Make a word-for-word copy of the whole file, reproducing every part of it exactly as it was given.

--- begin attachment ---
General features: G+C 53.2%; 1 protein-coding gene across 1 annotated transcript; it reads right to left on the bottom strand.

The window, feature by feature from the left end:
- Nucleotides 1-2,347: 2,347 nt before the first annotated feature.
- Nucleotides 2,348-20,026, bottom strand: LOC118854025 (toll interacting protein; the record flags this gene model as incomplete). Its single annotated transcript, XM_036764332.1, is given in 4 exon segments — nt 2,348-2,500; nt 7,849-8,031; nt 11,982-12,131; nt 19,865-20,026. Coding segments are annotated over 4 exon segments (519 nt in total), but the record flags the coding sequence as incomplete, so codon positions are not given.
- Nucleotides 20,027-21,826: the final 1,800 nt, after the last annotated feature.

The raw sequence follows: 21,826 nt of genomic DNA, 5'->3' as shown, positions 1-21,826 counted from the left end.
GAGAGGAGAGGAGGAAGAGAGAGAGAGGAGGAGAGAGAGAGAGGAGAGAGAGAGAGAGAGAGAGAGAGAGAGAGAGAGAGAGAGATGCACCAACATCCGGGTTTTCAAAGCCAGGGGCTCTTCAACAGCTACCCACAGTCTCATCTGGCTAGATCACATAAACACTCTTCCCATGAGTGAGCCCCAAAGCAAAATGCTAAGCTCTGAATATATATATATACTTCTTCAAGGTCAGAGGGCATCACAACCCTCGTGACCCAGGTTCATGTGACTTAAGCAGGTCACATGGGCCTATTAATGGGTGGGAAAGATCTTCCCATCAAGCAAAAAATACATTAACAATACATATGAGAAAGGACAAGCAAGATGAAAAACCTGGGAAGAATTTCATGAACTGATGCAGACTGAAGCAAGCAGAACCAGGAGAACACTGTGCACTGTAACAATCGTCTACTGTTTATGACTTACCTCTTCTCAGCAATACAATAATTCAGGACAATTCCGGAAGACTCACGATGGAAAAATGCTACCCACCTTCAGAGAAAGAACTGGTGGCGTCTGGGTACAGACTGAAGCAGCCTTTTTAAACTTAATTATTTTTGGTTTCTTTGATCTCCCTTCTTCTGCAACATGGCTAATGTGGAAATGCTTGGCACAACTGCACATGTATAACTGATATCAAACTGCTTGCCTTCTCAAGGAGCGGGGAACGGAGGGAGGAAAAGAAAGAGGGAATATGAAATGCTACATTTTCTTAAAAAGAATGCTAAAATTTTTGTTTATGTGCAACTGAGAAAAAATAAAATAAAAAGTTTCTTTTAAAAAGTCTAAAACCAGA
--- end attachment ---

General features: G+C 53.2%; 1 protein-coding gene across 1 annotated transcript; it reads right to left on the bottom strand.

The window, feature by feature from the left end:
- Nucleotides 1-2,347: 2,347 nt before the first annotated feature.
- Nucleotides 2,348-20,026, bottom strand: LOC118854025 (toll interacting protein; the record flags this gene model as incomplete). Its single annotated transcript, XM_036764332.1, is given in 4 exon segments — nt 2,348-2,500; nt 7,849-8,031; nt 11,982-12,131; nt 19,865-20,026. Coding segments are annotated over 4 exon segments (519 nt in total), but the record flags the coding sequence as incomplete, so codon positions are not given.
- Nucleotides 20,027-21,826: the final 1,800 nt, after the last annotated feature.

The raw sequence follows: 21,826 nt of genomic DNA, 5'->3' as shown, positions 1-21,826 counted from the left end.
GAGAGGAGAGGAGGAAGAGAGAGAGAGGAGGAGAGAGAGAGAGGAGAGAGAGAGAGAGAGAGAGAGAGAGAGAGAGAGAGAGAGATGCACCAACATCCGGGTTTTCAAAGCCAGGGGCTCTTCAACAGCTACCCACAGTCTCATCTGGCTAGATCACATAAACACTCTTCCCATGAGTGAGCCCCAAAGCAAAATGCTAAGCTCTGAATATATATATATACTTCTTCAAGGTCAGAGGGCATCACAACCCTCGTGACCCAGGTTCATGTGACTTAAGCAGGTCACATGGGCCTATTAATGGGTGGGAAAGATCTTCCCATCAAGCAAAAAATACATTAACAATACATATGAGAAAGGACAAGCAAGATGAAAAACCTGGGAAGAATTTCATGAACTGATGCAGACTGAAGCAAGCAGAACCAGGAGAACACTGTGCACTGTAACAATCGTCTACTGTTTATGACTTACCTCTTCTCAGCAATACAATAATTCAGGACAATTCCGGAAGACTCACGATGGAAAAATGCTACCCACCTTCAGAGAAAGAACTGGTGGCGTCTGGGTACAGACTGAAGCAGCCTTTTTAAACTTAATTATTTTTGGTTTCTTTGATCTCCCTTCTTCTGCAACATGGCTAATGTGGAAATGCTTGGCACAACTGCACATGTATAACTGATATCAAACTGCTTGCCTTCTCAAGGAGCGGGGAACGGAGGGAGGAAAAGAAAGAGGGAATATGAAATGCTACATTTTCTTAAAAAGAATGCTAAAATTTTTGTTTATGTGCAACTGAGAAAAAATAAAATAAAAAGTTTCTTTTAAAAAGTCTAAAACCAGA